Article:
In the fight against breast cancer, screening mammograms are a powerful tool. Mammograms — X-ray pictures of the breast — can help reduce the number of deaths from breast cancer among women ages 40 to 70. And getting one regularly is one of the most effective ways to detect breast cancer early. That’s why the National Cancer Institute recommends that women over age 40 have screening mammograms every one to two years.
People often have questions about mammograms, though. Do they expose you to harmful radiation? Is routine screening really necessary? Aren’t mammograms expensive? To help uncover the truth, we’ve dispelled some common mammogram myths:
Myth: Mammograms can only detect signs of cancer when it’s too late to treat it.
Fact: Doctors use mammograms to diagnose cancers at all stages of development.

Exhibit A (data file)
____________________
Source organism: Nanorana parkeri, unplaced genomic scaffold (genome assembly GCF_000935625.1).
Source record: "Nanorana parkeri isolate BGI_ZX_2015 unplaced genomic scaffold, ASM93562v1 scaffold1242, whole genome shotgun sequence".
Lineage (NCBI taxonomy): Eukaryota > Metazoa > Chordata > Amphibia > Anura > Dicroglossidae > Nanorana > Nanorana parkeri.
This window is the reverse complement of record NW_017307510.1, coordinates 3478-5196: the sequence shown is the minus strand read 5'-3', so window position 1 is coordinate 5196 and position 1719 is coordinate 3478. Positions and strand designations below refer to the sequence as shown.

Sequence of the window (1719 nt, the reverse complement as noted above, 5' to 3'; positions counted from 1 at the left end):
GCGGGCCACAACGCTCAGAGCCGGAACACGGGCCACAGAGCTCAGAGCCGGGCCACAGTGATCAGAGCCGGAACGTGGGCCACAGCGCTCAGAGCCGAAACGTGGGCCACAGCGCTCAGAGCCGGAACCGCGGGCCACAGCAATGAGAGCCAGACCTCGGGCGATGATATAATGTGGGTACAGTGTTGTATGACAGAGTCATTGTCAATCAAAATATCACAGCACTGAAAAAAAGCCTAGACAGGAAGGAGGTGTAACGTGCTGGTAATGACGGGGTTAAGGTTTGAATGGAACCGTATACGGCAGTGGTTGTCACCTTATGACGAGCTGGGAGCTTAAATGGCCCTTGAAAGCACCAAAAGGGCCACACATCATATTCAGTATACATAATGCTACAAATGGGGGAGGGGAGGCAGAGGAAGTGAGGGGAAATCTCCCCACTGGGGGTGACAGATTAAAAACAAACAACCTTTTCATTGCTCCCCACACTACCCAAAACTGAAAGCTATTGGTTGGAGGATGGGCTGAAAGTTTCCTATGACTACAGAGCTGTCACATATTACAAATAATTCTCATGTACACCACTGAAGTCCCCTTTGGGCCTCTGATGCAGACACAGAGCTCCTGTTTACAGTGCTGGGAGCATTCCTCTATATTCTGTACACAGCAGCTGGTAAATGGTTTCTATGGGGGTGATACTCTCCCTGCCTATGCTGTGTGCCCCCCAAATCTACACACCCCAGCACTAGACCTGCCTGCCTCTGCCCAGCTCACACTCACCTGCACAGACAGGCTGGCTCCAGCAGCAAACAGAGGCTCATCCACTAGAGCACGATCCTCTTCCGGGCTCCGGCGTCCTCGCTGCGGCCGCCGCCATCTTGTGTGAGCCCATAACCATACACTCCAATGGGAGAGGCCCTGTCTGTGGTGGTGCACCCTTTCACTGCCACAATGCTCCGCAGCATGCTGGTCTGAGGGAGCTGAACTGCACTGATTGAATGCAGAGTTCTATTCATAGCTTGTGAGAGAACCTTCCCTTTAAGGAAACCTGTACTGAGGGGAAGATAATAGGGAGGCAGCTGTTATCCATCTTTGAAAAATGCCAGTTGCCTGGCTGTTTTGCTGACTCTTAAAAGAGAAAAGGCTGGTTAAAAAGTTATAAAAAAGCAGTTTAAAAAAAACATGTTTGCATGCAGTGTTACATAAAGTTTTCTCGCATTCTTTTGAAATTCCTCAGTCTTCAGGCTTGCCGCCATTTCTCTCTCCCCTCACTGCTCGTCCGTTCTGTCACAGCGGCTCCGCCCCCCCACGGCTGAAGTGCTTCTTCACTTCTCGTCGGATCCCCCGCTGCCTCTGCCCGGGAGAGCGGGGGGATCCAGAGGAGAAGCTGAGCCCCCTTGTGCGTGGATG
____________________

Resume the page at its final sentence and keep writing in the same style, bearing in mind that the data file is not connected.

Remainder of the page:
Myth: Mammograms expose you to dangerous radiation.
Fact: Repeated X-rays are a health hazard. However, mammograms use a very low level of radiation. The danger posed by this level of radiation is very small and the benefits of mammography outweigh the risks.
Fact: Breast self-exams (checking your own breasts for lumps and changes), can’t replace regular screening mammograms. Studies have shown that breast self-exam alone is not enough to reduce the number of breast cancer deaths.
Myth: Mammograms are too expensive to have one every year.
Fact: Most private insurance companies cover one mammogram per year, without co-payments or deductibles. Medicare also pays for annual screening mammograms for women age 40 or older. For more information about Medicare coverage, visit www.medicare.gov or call 1-800-MEDICARE (1-800-633-4227).
After reading this article, how likely are you to have a mammogram as a screening tool for breast cancer?
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